Summoner Trilogy prequel
by Taran Matharu
My rating: 3.5 / 5
Genre: YA fantasy
Spoiler notice: The following review may contain some spoilers for the books in the trilogy, The Novice, The Inquisition, and The Battlemage.
In a land where only children of noble birth have the ability to summon demons, Arcturus, an orphan and stable boy, accidentally becomes the first common summoner. He is drawn into a political battle that threatens his life and the lives of those noble-born students he is studying alongside. He’ll have to choose between his fellow commoners or his fellow summoners.
On its own, this book was intriguing and exciting with good world-building and some engaging characters. However, as a prequel, it had some issues–namely too much repetition from the original trilogy and too many characters in common.
The first third or so was especially had a lot of similarities to the first book in the series. A commoner unintentionally summons a demon, is whisked away to Vocans, the summoner school, and is snubbed by some, but not all, of the nobles while being far friendlier with the servants and “lower” races than most other humans. Even some of the early explanations of how spells work felt repetitious.
Prince Harold in particular I really liked in this book. And Captain Lovett as a teenager was quite the fun and rambunctious character too. However, while it was kinda neat to see characters in this book that were in the trilogy, or were parents of characters in the trilogy, when all of these characters who we know are alive years later are put into peril, there’s no question of whether they will survive or not. Though I will say that, for me, this didn’t mean there was no suspense. There was still some danger, but it wasn’t as exciting as it could have been.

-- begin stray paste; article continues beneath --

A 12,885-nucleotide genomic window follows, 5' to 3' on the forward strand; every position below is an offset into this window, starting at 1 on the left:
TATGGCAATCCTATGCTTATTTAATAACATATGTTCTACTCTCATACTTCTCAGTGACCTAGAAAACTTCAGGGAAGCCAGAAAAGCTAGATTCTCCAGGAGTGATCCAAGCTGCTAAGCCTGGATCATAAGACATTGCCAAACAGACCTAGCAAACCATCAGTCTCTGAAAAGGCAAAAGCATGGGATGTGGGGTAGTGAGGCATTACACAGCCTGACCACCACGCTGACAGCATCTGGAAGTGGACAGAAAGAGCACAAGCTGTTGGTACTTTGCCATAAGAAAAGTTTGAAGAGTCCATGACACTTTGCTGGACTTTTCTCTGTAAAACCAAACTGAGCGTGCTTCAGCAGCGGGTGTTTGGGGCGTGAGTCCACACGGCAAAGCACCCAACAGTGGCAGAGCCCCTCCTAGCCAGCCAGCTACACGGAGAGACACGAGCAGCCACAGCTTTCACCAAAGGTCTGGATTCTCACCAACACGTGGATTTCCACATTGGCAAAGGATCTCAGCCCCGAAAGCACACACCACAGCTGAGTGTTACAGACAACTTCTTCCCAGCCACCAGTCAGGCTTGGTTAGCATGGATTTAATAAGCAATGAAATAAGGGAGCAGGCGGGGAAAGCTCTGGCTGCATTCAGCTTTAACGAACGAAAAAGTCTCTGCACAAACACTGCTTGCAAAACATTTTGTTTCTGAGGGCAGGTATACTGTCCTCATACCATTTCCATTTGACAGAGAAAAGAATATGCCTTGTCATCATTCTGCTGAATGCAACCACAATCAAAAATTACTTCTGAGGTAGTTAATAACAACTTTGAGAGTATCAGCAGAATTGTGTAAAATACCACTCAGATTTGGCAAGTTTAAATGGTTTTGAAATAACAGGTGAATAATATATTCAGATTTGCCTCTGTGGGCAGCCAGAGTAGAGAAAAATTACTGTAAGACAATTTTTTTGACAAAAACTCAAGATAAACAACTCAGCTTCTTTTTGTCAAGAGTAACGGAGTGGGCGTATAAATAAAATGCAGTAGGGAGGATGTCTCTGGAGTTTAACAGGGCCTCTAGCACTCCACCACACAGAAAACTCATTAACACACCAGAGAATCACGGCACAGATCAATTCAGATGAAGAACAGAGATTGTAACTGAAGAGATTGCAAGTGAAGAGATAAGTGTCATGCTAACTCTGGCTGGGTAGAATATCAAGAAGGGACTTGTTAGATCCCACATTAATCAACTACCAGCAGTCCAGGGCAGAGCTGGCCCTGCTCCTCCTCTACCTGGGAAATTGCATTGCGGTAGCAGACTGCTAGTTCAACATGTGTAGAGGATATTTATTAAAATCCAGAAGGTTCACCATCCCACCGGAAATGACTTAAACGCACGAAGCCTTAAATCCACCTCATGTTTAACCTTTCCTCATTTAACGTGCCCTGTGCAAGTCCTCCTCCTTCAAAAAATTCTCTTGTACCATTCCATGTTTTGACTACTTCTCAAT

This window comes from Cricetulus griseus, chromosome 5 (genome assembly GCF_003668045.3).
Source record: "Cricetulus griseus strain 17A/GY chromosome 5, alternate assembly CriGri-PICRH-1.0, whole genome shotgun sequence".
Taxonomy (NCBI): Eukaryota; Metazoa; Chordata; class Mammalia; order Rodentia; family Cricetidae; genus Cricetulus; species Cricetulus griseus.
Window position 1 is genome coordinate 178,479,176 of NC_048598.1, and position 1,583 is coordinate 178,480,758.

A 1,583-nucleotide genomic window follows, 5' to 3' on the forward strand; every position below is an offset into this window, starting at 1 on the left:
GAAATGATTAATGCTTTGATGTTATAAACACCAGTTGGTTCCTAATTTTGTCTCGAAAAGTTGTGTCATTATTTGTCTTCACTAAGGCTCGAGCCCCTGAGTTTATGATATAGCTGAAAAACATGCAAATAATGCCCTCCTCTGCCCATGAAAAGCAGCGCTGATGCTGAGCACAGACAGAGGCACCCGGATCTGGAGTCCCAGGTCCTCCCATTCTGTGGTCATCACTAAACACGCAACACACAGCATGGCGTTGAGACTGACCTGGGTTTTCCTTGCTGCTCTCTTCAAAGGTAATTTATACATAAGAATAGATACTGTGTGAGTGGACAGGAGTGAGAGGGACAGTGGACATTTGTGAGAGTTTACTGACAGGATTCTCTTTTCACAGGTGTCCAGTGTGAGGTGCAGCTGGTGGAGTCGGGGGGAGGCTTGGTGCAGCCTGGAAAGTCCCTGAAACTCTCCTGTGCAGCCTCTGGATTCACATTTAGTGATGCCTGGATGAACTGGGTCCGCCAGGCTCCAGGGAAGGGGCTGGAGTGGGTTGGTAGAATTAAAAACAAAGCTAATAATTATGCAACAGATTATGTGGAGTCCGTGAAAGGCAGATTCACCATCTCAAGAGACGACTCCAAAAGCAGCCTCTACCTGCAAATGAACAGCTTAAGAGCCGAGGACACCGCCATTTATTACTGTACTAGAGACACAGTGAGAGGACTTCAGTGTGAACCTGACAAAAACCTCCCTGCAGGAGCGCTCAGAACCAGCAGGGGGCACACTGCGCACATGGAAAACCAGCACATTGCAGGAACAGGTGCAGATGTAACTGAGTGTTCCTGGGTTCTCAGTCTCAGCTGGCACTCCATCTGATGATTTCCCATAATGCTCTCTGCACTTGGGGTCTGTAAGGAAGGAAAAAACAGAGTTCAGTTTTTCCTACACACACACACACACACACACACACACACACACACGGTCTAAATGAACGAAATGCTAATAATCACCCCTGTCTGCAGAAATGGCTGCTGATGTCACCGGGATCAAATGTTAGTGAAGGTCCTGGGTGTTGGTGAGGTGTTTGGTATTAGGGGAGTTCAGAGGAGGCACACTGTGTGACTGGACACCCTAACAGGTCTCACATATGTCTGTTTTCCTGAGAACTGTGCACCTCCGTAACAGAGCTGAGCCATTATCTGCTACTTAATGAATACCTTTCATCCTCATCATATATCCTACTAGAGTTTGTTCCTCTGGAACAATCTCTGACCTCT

As for Arcturus himself, who is very similar in personality to Fletcher from the trilogy, when I was reading through the trilogy, I really liked Arcturus. And when I saw there was a prequel about him, I expected there to be a lot more of him in the last half of the trilogy than there ended up being. In the end, perhaps he wasn’t the best choice for the subject of a full-length prequel novel. Yes, he was the first common summoner, which was mentioned in the trilogy but made for a decent story on its own. But from what I understand, Matharu had already written a shorter story of his origin, and then later turned that into the full novel. But the story wasn’t far enough removed, and the time it took place wasn’t long enough before the trilogy, for this to work all that well as a prequel.
I wonder if it might actually work better if this book were to be read before the trilogy. I can’t guarantee that there wouldn’t be some world-building that was lacking in the prequel, because the reader is expected to know the world already, but I didn’t really think that was the case. Whether or not someone who has read the trilogy absolutely needs to read the prequel before calling this series complete, I would say…it’s a toss-up.
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If you’ve read this book, or read it in the future, feel free to let me know what you think!